James Webb Telescope detects starlight around early galaxies with bright quasars

The new findings are critical for understanding both the co-evolution of galaxies and their core black holes.
Mrigakshi Dixit
This is an artist's concept of a galaxy with a brilliant quasar at its center.
This is an artist's concept of a galaxy with a brilliant quasar at its center.

NASA, ESA and J. Olmsted (STScI) 

Astronomers have managed to observe the host galaxies with quasars for the first time in the early universe — when it was only 10 percent of its present age.

A quasar is an incredibly bright object powered by an active supermassive black hole. It consumes stellar gas at a remarkably high rate, making its immediate surroundings glow so brightly that it outshines its own galaxy.

Since the discovery of quasars in the late 1950s, scientists have been attempting to examine their host galaxies. And astronomers have finally reached this milestone thanks to the James Webb Space Telescope's excellent sensitivity and long-range vision. 

An international team of astronomers, including those from the Max Planck Institute for Astronomy, conducted this new study. 

“25 years ago, it was amazing to us that we were able to observe host galaxies from 3 billion years back, using large ground-based telescopes. The Hubble Space Telescope allowed us to probe the peak epoch of black hole growth 10 billion years ago. And now we have JWST available to see the galaxies in which the first supermassive black holes emerged,” co-author Knud Jahnke, from the Max Planck Institute for Astronomy, said in a statement.

The observation of the quasars

The quasars in question have been labeled as J2236+0032 and J2255+0251. Fortunately, they are not the brightest, allowing astronomers to use JWST to monitor their surrounding galaxies. 

James Webb Telescope detects starlight around early galaxies with bright quasars
A close-up of the quasar and its galaxy; bottom: the same image with the quasar's light subtracted, so that the host galaxy becomes visible.

As per the official release, these host galaxies became visible when the team meticulously modeled and removed the glow of the quasar. This revealed the most distant starlight from a quasar's host galaxy.

These quasars were first discovered in 2015 and 2017 using a ground-based telescope, the Subaru telescope, operated by the National Observatory of Japan on Mauna Kea in Hawai’i. The light from the two quasars dates back to when the universe was 870 and 880 million years old, respectively.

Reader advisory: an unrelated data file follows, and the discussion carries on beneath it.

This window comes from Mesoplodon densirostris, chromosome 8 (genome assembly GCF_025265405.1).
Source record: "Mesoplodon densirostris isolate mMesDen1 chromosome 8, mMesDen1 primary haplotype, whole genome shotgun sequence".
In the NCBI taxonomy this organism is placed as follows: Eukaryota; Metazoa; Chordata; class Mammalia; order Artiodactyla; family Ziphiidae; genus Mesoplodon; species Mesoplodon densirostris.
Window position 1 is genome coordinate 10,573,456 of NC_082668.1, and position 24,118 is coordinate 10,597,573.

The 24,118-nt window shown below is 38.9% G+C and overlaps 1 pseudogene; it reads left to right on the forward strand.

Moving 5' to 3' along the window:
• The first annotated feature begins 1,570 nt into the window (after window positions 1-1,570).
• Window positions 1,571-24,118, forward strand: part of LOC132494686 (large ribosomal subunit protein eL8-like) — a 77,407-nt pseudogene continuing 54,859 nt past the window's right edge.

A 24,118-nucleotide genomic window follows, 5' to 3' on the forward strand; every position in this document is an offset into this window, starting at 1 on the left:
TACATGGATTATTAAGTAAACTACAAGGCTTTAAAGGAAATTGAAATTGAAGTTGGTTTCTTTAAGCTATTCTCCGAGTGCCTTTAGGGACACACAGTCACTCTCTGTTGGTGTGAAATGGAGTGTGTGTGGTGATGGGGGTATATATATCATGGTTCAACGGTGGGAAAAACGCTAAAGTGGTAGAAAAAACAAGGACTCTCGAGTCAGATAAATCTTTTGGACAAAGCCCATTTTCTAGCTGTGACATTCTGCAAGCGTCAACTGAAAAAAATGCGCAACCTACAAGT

Measurement of galaxies' masses

The researchers were able to compute the approximate mass of the early galaxies as well as the black holes that powered the quasar. 

The galaxies have a total of 130 and 30 billion solar masses, respectively. In context, the Milky Way galaxy has a stellar mass of around 60 billion solar masses.

According to the statement, the estimated mass of black holes is 1.4 billion and 200 million solar masses. Our galaxy's black hole is just roughly 4 million solar masses in size.

The team said these new findings indicate that early quasars and their host galaxies are extremely similar to present galaxies. 

“For modern galaxies, there is a direct correlation between the mass of a galaxy’s supermassive black hole and the total mass of the galaxy’s stars. The early quasars the astronomers observed show the same relation,” noted the statement. 

Furthermore, the research is critical for understanding the co-evolution of galaxies and holes, and their core blac comprehend supermassive black hole formation in the early universe.

The complete study was published in Nature on June 28 and can be found here.

Study abstract:

The detection of starlight from the host galaxies of quasars during the reionization epoch (z > 6) has been elusive, even with deep HST observations1,2. The current highest redshift quasar host detected3, at z = 4.5, required the magnifying effect of a foreground lensing galaxy. Low-luminosity quasars4,5,6 from the Hyper Suprime-Cam Subaru Strategic Program (HSC-SSP)7mitigate the challenge of detecting their underlying, previously-undetected host galaxies. Here we report rest-frame optical images and spectroscopy of two HSC-SSP quasars at z > 6with JWST. Using NIRCam imaging at 3.6μm and 1.5μm and subtracting the light from the unresolved quasars, we find that the host galaxies are massive (stellar masses of 13 × and 3.4 × 1010 M⊙, respectively), compact, and disk-like. NIRSpec medium-resolution spectroscopy shows stellar absorption lines in the more massive quasar, confirming the detection of the host. Velocity-broadened gas in the vicinity of these quasars enables measurements of their black hole masses (1.4 × 109 and 2.0 × 108 M⊙, respectively). Their location in the black hole mass - stellar mass plane is consistent with the distribution at low redshift, suggesting that the relation between black holes and their host galaxies was already in place less than a billion years after the Big Bang.

Add Interesting Engineering to your Google News feed.
Add Interesting Engineering to your Google News feed.
message circleSHOW COMMENT (1)chevron
Job Board